Refs get to grips with scrum laws
The world's elite referees have been given a hands-on scrummaging demonstration by former England hooker Brian Moore at a workshop on the new engagement protocols being trialled globally this season.
Moore, an outspoken critic of how referees handle the set-piece, was invited by the International Rugby Board to address the officials as the game looks to tidy up the mess that is the modern-day scrum.
The purpose of the workshop, held at the headquarters of French rugby in Marcoussis, near Paris, was for the elite referees to debate the new 'crouch, bind, set' engagement sequence and how the new trial laws and directives will work in practice.
While the IRB arranged for players from the local club Massy Essonne to do some live scrummaging, the referees had not banked on being asked to pack down themselves.
Moore ordered all the referees on stage to give a practical demonstration as he stressed the importance of a straight feed, of scrum stability and of props binding properly.
English referee Wayne Barnes scrummed down against Australian Steve Walsh and, at one stage, the lean South African Craig Joubert was tasked with driving against Moore.
While there was some bemusement among the officials, Moore was attempting to hammer home his belief that referees must enforce the trial laws and directives to the letter.
"This is our last chance to save the scrum," he said.
It sounded dramatic but Moore's sentiment was shared by John Jeffrey, chairman of the IRB's rugby committee, who described the trial laws as a "seminal moment" in the development of the sport.
The driving force behind the introduction of the new engagement sequence was not to improve the game - that is a hoped-for by-product - but player safety and long-term welfare.
The research, overseen by the IRB's scrum steering group, cost £500,000 and covered all levels of the game from international rugby to youth rugby.
The results were the same at every level. By having players bind before they engage, the force of the two packs coming together - known colloquially as 'the hit' - is reduced by 25 per cent.
The referee will then wait until the set-piece is stable before instructing the scrum-half to put the ball into the scrum straight with a call of 'yes nine'. Only then can the two packs push.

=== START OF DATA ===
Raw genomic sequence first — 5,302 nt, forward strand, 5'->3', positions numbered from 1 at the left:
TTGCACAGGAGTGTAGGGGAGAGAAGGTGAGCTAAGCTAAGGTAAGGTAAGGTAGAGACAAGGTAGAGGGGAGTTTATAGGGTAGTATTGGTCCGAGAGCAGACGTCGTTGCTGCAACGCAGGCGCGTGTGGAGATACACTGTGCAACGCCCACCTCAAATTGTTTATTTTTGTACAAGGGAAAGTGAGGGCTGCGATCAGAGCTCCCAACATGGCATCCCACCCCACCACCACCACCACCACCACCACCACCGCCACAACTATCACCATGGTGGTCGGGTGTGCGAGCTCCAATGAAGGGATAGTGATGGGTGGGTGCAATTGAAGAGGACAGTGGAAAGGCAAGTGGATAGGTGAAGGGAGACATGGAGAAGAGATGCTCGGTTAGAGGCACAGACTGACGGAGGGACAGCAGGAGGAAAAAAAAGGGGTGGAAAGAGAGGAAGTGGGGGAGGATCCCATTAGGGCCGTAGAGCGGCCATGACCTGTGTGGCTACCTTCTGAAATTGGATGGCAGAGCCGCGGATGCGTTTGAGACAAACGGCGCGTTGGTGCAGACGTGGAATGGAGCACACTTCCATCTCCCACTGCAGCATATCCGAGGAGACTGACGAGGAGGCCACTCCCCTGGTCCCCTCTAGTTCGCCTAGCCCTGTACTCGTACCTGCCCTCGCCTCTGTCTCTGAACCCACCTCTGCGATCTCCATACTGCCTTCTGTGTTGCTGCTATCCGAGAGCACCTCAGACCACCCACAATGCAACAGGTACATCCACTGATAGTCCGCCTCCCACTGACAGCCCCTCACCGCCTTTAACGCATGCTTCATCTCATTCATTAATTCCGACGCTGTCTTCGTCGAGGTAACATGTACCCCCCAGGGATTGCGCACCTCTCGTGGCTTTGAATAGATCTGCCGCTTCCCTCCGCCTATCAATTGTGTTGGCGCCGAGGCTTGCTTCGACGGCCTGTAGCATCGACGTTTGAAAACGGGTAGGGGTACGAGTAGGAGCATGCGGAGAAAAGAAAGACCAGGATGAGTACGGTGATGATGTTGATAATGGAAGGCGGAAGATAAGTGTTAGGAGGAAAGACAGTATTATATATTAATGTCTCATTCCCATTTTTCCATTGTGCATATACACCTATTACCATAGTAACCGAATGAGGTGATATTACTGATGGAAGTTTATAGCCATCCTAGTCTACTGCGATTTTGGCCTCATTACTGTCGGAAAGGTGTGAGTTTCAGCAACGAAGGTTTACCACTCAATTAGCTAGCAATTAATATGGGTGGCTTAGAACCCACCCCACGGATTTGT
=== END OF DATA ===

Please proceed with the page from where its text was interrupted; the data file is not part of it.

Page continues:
The new scrum protocols are expected to lead to fewer collapses, fewer re-sets and a genuine contest for the ball, although there will be teething problems.
A whole generation of hookers have grown up not having to strike for the ball. The Massy Essonne hooker, a professional, was initially trying to hook with his left foot.
Some Aviva Premiership directors of rugby are known to feel the IRB has rushed the trial laws through too quickly, but time was of the essence for the governing body.
If the trials are accepted in full law next summer, then teams will have had two years playing under the new scrum sequence before the 2015 Rugby World Cup in England.
England forwards coach Graham Rowntree is concerned by the fact that the new sequence will benefit the defending team, who can push with all eight players while the attacking hooker strikes for the ball.
But he is encouraged by the fact that the early bind will make it impossible for teams to "bail out" if they lose the engagement, by going to ground and forcing a re-set or in an attempt to win a penalty.
The new laws are expected to develop "stronger scrummagers who are technically more efficient".
Packs will look to get as low as possible, which will benefit the more skilful front row practitioners rather than those whose success has been down to their size and power.
The new scrum laws are being used in the forthcoming Rugby Championship and will be in place for the start of the northern hemisphere club season.